- Asiya Interlink fund to start with about $100 million
- Amount to include money pledged by Asiya and a U.S. endowment
Sean Debow plans to start a new hedge fund at Asiya Investments Hong Kong that bets on rising and falling stocks in the Asia-Pacific region, after leaving Matchpoint Investment Management Asia.
Asiya Interlink Asia-Pacific fund will start trading in November with about $100 million, said Christopher Johnson, chief operating officer of Asiya Investments, which is backed by the Kuwait Investment Authority. The amount includes money pledged by a U.S. east-coast university endowment, Asiya Investments and several other early investors, he added, declining to identify the investors or the endowment because of confidentiality agreements.
Asiya Interlink is among Asia-focused hedge funds that have raised capital in recent months, a sign that long-term investors remain interested in the region despite China’s economic slowdown and volatility in the emerging markets. Double Haven Capital (Hong Kong) last week announced it won a $111 million investment from a U.S. pension fund into an Asia-focused credit hedge fund.
"We believe the over-exuberance of retail investors in China has been addressed," Johnson said in an interview on Tuesday. "The margin lending that propelled the indexes to dizzying heights has been addressed. What remains is compelling valuations and a continuing China growth story.”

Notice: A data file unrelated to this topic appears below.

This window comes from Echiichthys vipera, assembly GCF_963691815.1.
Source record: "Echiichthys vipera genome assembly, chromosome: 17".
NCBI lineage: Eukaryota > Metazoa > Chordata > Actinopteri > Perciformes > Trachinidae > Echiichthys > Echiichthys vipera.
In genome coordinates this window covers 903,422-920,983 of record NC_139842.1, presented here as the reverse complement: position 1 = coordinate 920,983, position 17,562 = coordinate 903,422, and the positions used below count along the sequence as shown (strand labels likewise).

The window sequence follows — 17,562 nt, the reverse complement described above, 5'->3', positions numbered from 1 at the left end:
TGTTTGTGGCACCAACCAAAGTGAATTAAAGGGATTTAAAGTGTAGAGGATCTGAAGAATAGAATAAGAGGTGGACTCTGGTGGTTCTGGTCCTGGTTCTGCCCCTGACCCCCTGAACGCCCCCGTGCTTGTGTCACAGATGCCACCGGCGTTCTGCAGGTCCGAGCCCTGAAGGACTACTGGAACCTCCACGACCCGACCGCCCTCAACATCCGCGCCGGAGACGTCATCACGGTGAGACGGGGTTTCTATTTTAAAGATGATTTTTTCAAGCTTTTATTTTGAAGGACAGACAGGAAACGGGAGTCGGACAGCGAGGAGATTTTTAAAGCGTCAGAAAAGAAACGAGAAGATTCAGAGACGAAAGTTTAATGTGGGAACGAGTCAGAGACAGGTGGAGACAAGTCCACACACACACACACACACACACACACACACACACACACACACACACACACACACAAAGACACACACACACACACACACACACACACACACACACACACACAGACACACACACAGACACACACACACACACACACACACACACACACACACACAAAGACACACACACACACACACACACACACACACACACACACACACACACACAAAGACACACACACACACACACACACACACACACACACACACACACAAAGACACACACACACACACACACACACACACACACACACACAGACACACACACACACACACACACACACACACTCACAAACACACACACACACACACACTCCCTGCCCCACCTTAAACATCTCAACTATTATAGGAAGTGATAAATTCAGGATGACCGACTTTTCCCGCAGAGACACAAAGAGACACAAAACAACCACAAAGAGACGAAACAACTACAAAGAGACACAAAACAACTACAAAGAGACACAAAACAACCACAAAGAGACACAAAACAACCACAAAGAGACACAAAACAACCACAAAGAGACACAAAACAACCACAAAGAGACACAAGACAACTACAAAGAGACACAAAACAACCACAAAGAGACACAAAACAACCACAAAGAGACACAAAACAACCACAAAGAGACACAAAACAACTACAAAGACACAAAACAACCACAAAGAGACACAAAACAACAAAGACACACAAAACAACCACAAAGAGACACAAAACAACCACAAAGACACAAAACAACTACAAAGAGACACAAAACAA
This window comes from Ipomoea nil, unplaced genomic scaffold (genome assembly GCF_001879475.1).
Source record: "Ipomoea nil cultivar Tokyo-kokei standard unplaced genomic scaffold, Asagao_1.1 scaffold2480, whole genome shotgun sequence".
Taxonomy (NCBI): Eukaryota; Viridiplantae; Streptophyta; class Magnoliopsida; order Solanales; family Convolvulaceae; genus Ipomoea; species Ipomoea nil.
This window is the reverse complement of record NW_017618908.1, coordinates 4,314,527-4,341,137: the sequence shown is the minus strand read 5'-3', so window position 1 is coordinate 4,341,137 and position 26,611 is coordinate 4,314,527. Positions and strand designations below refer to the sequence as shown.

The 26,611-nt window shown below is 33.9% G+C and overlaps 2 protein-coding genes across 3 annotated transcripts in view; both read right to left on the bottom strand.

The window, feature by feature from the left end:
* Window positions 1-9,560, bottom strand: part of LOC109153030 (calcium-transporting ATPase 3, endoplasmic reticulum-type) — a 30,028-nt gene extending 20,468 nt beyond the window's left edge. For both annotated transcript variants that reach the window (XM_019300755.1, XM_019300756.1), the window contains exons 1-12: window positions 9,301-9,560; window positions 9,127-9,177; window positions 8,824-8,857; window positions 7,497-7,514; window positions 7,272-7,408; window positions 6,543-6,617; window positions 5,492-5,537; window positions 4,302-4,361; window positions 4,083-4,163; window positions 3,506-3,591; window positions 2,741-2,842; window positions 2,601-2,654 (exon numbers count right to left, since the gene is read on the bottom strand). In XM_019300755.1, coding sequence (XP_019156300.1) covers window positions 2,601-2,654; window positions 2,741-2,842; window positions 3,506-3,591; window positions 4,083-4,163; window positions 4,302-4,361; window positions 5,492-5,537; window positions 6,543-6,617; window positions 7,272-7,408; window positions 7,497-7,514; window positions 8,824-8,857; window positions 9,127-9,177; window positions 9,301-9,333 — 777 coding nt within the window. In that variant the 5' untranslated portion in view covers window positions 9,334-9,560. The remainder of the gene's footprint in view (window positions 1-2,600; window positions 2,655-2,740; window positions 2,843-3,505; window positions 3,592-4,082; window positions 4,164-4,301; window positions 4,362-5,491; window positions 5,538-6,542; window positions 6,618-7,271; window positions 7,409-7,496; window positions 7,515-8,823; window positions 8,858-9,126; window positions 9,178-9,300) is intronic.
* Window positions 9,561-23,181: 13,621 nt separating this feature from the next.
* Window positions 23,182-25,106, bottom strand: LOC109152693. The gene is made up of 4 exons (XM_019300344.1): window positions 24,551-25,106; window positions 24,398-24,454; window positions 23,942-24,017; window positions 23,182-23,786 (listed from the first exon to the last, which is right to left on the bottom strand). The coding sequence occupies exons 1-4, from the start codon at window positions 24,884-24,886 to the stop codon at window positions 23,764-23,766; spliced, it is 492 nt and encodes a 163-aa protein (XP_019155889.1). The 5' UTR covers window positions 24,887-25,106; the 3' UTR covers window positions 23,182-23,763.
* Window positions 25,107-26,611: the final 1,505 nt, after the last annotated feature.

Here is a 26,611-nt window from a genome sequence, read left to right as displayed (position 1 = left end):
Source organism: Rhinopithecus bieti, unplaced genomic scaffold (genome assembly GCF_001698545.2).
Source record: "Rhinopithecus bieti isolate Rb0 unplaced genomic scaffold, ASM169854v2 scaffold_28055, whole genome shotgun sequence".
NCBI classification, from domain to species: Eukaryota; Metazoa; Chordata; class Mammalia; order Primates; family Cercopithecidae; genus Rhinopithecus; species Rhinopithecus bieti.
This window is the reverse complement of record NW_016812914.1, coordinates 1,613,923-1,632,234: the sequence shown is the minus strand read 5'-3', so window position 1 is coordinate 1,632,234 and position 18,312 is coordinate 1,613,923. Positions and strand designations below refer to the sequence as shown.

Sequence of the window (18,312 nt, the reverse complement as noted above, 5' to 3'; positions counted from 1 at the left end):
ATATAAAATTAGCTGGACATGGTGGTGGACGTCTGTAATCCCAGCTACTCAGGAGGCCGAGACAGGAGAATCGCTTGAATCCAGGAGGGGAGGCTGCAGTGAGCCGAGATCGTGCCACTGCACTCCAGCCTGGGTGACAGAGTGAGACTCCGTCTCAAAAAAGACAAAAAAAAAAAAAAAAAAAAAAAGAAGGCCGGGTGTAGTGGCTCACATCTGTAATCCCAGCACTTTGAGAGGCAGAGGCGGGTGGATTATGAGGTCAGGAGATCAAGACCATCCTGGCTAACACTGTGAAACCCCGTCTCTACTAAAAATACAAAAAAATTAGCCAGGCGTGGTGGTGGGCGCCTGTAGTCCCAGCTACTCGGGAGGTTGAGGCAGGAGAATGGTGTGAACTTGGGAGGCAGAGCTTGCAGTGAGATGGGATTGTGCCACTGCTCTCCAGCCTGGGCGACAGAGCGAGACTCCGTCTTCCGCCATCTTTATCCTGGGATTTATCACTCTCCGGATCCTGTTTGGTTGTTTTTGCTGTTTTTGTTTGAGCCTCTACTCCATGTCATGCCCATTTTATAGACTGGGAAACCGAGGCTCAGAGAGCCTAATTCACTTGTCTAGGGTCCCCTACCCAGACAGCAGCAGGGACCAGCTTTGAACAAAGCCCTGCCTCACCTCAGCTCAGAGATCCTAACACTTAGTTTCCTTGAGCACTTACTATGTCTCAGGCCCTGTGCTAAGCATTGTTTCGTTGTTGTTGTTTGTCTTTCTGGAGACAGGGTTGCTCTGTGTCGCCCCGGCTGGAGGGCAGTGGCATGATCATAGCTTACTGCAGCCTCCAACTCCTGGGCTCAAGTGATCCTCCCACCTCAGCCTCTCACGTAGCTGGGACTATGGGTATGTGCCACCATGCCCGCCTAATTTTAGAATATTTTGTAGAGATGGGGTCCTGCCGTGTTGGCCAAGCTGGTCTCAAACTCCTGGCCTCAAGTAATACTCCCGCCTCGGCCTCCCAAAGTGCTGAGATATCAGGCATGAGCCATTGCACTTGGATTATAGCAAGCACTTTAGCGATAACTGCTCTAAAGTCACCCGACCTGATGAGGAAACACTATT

The outstanding balance of margin loans on the Shanghai and Shenzhen exchanges has more than halved since a mid-June peak as punters unwound borrowings. The MSCI Asia-Pacific Index has shed about 15 percent from an April peak, while the Eurekahedge Asian Hedge Fund Index retreated more than 7 percent since the end of May, eroding this year’s gain to 3.1 percent.
Debow, a former Asia research director and regional business head of Los Angeles-based Ivory Investment Management, in 2009 co-founded Matchpoint with Raaj Shah, a former Och-Ziff Capital Management Group partner. Debow left Matchpoint last year, according to regulatory filings, and joined Asiya Investments earlier this month with several former Matchpoint colleagues, including senior lead analyst Jae Kim, Johnson said. Debow didn’t reply to a message seeking comment.
The new Asiya Investments fund will use fundamental research to pick stocks and will focus on consumer goods, telecommunications, media, technology and Internet, health care and industrials, Johnson said. Debow had previously made nearly half of his returns from short-selling over-priced stocks, Johnson said. Shorting involves selling borrowed stocks whose prices are expected to decline.
Asiya Investments has about $1 billion under management in funds and separate accounts. It has two hedge funds that use computer models to pick Asian stocks and a long-only fund, Johnson said.